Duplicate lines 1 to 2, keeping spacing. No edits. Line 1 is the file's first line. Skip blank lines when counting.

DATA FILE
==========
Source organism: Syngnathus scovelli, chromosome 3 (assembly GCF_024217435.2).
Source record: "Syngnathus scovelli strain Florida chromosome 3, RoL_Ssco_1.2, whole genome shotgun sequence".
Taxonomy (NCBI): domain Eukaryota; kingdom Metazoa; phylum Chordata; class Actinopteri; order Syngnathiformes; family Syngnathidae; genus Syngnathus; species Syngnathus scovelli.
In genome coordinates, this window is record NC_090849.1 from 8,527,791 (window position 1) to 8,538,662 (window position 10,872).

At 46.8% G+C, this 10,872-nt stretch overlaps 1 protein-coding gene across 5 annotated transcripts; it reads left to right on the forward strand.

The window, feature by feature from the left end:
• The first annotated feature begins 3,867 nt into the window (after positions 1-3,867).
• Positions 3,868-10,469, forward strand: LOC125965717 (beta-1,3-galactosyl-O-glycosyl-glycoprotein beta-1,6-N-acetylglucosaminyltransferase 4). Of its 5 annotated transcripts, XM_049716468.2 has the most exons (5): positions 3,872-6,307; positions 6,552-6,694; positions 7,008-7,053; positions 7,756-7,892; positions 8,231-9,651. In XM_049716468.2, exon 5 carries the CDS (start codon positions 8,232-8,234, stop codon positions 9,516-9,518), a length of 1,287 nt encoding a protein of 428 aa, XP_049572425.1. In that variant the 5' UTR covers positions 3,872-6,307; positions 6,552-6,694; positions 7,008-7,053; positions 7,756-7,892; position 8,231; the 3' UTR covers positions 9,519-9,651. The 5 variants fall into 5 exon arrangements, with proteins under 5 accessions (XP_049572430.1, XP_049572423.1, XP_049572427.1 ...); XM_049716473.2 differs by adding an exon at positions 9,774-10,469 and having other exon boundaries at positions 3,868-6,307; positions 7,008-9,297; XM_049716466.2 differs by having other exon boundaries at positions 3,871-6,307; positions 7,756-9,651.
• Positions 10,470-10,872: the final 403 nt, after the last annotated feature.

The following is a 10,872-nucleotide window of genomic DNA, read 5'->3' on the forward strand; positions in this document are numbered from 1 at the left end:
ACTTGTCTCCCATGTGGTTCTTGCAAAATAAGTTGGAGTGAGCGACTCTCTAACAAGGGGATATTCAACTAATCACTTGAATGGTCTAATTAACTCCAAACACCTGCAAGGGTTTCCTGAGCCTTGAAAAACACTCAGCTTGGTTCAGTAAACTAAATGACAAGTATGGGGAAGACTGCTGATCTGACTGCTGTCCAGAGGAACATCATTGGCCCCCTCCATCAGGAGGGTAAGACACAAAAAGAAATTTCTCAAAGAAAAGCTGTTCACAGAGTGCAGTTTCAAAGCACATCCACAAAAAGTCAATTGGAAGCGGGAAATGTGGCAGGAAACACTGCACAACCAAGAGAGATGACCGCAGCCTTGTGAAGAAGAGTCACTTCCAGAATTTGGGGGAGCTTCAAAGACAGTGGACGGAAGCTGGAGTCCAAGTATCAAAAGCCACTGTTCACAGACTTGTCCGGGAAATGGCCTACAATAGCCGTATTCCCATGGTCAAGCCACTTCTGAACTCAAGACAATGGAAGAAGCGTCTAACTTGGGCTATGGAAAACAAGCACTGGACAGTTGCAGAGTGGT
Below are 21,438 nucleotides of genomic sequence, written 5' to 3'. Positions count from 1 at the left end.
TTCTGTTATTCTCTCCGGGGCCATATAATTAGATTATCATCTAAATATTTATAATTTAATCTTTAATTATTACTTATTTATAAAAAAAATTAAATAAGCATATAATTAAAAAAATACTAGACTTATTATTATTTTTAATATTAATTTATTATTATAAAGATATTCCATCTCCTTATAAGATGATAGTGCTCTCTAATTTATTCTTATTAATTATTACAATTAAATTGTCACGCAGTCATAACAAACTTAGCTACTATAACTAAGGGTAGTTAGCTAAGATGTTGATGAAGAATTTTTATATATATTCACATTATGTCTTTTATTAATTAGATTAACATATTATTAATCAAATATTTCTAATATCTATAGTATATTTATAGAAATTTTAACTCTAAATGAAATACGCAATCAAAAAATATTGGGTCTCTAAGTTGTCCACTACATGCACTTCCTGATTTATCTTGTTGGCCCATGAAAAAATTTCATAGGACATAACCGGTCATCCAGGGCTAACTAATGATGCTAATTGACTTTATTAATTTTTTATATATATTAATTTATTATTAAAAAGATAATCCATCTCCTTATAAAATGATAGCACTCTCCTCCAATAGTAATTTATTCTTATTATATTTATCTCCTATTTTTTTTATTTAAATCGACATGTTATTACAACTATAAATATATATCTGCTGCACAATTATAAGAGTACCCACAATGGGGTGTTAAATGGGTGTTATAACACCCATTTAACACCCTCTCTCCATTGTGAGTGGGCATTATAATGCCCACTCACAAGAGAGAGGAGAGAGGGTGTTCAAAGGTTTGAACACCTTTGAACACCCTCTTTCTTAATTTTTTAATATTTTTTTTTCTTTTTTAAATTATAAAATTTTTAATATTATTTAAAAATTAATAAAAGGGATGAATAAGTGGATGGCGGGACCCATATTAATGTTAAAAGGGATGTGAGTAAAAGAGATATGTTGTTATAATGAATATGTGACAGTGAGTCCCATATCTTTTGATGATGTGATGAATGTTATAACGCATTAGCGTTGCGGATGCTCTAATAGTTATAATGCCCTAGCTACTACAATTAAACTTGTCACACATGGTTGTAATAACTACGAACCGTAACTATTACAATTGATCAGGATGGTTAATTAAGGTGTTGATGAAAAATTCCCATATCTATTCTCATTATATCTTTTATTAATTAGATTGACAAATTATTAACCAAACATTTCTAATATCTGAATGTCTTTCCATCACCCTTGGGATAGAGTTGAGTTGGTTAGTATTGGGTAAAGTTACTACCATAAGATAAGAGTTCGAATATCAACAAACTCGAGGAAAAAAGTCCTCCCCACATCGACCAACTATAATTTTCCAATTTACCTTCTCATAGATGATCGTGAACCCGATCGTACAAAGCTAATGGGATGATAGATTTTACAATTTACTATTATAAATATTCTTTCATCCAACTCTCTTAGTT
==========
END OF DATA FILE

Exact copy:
Source organism: Syngnathus scovelli, chromosome 3 (assembly GCF_024217435.2).
Source record: "Syngnathus scovelli strain Florida chromosome 3, RoL_Ssco_1.2, whole genome shotgun sequence".